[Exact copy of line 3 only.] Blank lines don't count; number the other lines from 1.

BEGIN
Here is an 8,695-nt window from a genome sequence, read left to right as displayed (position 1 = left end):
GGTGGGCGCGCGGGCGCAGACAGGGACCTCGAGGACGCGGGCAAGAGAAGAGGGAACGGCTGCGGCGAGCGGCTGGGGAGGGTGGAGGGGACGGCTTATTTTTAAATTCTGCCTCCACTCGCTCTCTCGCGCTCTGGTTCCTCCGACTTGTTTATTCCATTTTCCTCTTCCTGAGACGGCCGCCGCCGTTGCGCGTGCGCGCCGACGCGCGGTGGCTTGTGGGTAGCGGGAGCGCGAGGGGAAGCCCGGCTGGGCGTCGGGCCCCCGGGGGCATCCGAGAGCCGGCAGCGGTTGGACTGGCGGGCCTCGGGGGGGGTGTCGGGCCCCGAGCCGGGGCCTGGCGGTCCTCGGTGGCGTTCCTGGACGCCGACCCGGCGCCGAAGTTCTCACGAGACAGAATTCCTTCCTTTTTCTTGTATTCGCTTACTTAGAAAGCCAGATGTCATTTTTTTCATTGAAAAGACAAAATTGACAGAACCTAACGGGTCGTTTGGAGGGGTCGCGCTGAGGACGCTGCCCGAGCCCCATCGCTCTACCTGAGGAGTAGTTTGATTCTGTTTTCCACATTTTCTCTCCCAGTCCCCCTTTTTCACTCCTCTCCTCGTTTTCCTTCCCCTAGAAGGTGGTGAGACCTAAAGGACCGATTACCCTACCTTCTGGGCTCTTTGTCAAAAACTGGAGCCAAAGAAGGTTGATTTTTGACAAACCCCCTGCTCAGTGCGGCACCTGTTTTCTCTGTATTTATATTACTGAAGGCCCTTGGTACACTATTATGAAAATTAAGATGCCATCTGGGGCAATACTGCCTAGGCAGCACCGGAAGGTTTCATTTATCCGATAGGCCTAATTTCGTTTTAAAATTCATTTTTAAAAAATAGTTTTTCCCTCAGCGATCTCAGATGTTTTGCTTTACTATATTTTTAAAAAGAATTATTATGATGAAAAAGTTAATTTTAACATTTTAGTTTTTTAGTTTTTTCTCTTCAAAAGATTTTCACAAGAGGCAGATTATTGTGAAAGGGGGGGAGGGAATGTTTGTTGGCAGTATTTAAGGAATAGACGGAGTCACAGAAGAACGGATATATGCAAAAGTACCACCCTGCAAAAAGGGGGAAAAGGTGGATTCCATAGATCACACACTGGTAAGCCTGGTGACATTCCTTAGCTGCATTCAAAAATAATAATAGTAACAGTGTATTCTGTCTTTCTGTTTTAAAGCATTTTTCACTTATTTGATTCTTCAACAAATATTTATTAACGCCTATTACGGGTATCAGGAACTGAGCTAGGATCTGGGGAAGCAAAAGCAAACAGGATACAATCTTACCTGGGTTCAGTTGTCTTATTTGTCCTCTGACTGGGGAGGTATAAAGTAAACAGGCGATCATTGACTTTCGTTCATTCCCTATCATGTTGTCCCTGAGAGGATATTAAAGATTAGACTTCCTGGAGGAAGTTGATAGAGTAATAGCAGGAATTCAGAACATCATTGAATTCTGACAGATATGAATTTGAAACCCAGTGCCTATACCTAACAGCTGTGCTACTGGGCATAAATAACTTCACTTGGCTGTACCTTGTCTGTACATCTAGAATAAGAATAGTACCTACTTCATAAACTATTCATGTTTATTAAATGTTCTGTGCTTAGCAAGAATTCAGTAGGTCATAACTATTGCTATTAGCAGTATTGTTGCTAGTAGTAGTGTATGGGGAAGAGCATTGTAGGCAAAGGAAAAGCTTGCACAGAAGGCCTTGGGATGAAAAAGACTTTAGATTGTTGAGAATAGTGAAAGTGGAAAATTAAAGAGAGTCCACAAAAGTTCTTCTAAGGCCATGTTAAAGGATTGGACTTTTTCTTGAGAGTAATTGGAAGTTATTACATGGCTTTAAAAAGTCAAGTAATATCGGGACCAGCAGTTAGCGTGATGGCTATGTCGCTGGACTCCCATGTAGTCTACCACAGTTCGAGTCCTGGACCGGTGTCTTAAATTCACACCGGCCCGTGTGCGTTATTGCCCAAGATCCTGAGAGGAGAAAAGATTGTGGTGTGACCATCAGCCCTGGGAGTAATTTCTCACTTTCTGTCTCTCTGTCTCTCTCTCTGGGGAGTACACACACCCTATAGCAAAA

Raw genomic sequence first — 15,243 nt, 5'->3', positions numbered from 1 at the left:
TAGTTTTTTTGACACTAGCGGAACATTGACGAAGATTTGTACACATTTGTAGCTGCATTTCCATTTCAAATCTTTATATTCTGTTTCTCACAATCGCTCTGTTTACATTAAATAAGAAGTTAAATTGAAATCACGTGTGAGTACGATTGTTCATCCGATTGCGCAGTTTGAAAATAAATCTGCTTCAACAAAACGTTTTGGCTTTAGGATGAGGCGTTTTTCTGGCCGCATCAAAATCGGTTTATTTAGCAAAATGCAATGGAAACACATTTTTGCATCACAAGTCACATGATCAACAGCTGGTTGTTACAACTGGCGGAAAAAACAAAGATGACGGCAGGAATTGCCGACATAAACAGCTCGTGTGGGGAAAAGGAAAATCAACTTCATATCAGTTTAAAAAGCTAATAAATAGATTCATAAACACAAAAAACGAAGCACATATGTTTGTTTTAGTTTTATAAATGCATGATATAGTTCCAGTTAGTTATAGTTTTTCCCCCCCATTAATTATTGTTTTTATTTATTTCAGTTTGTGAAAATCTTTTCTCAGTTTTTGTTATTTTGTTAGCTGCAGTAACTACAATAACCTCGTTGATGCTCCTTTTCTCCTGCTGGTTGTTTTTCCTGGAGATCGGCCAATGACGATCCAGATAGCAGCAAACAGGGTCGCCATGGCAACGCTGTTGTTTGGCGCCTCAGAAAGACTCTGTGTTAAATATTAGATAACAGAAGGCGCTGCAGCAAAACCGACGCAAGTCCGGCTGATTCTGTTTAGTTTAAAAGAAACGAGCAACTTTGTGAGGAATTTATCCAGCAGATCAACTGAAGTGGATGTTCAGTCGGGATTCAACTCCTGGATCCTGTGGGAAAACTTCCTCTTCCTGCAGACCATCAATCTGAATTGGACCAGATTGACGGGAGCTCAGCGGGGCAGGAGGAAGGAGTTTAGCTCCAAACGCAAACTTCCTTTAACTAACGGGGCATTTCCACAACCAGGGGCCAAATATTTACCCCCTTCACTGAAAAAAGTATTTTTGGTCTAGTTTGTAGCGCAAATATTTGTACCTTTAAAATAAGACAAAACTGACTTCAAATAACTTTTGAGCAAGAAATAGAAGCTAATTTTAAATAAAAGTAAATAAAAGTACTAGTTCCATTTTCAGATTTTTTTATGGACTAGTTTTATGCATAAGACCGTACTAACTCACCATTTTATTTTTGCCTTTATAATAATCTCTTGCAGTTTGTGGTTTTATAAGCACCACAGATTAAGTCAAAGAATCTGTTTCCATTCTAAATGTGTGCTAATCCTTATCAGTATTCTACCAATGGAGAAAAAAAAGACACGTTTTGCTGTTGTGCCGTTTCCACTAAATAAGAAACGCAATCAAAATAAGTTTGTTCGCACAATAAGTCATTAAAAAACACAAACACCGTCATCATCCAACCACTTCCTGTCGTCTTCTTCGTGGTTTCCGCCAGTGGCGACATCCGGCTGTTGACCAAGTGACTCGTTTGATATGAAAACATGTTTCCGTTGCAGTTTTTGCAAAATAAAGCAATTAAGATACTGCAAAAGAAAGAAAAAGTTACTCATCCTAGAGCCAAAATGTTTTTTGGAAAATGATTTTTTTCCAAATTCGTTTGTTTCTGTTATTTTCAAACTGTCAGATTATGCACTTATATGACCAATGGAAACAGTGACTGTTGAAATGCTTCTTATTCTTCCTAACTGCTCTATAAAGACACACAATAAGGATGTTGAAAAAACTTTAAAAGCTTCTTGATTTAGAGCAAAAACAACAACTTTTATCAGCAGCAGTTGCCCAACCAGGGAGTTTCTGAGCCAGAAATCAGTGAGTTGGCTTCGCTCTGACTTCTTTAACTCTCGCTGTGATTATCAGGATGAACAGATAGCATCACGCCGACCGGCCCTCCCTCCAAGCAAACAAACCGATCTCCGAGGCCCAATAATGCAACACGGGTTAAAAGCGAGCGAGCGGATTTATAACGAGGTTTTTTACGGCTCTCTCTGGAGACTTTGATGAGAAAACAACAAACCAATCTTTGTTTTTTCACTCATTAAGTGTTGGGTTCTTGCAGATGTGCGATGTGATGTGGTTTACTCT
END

Raw genomic sequence first — 15,243 nt, 5'->3', positions numbered from 1 at the left: